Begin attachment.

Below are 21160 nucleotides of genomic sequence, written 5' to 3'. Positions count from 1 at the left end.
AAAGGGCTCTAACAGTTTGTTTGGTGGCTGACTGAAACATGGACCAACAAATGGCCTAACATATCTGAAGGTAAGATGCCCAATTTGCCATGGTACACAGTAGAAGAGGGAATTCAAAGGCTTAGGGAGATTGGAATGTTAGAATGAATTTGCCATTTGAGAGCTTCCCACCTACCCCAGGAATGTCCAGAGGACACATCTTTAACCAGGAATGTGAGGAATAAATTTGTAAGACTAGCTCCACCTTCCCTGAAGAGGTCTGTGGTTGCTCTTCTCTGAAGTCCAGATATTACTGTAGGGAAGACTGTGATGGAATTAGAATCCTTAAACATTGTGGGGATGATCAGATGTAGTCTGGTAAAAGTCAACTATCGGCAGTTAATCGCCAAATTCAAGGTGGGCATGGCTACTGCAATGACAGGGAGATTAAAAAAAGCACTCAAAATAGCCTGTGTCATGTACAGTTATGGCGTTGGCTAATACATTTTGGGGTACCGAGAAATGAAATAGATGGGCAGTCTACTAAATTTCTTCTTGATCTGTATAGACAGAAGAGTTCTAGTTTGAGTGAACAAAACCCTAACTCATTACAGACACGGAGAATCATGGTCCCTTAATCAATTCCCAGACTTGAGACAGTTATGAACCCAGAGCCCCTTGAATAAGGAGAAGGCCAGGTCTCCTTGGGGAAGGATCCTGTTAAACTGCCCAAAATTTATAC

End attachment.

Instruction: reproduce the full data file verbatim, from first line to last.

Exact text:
Below are 21160 nucleotides of genomic sequence, written 5' to 3'. Positions count from 1 at the left end.
AAAGGGCTCTAACAGTTTGTTTGGTGGCTGACTGAAACATGGACCAACAAATGGCCTAACATATCTGAAGGTAAGATGCCCAATTTGCCATGGTACACAGTAGAAGAGGGAATTCAAAGGCTTAGGGAGATTGGAATGTTAGAATGAATTTGCCATTTGAGAGCTTCCCACCTACCCCAGGAATGTCCAGAGGACACATCTTTAACCAGGAATGTGAGGAATAAATTTGTAAGACTAGCTCCACCTTCCCTGAAGAGGTCTGTGGTTGCTCTTCTCTGAAGTCCAGATATTACTGTAGGGAAGACTGTGATGGAATTAGAATCCTTAAACATTGTGGGGATGATCAGATGTAGTCTGGTAAAAGTCAACTATCGGCAGTTAATCGCCAAATTCAAGGTGGGCATGGCTACTGCAATGACAGGGAGATTAAAAAAAGCACTCAAAATAGCCTGTGTCATGTACAGTTATGGCGTTGGCTAATACATTTTGGGGTACCGAGAAATGAAATAGATGGGCAGTCTACTAAATTTCTTCTTGATCTGTATAGACAGAAGAGTTCTAGTTTGAGTGAACAAAACCCTAACTCATTACAGACACGGAGAATCATGGTCCCTTAATCAATTCCCAGACTTGAGACAGTTATGAACCCAGAGCCCCTTGAATAAGGAGAAGGCCAGGTCTCCTTGGGGAAGGATCCTGTTAAACTGCCCAAAATTTATAC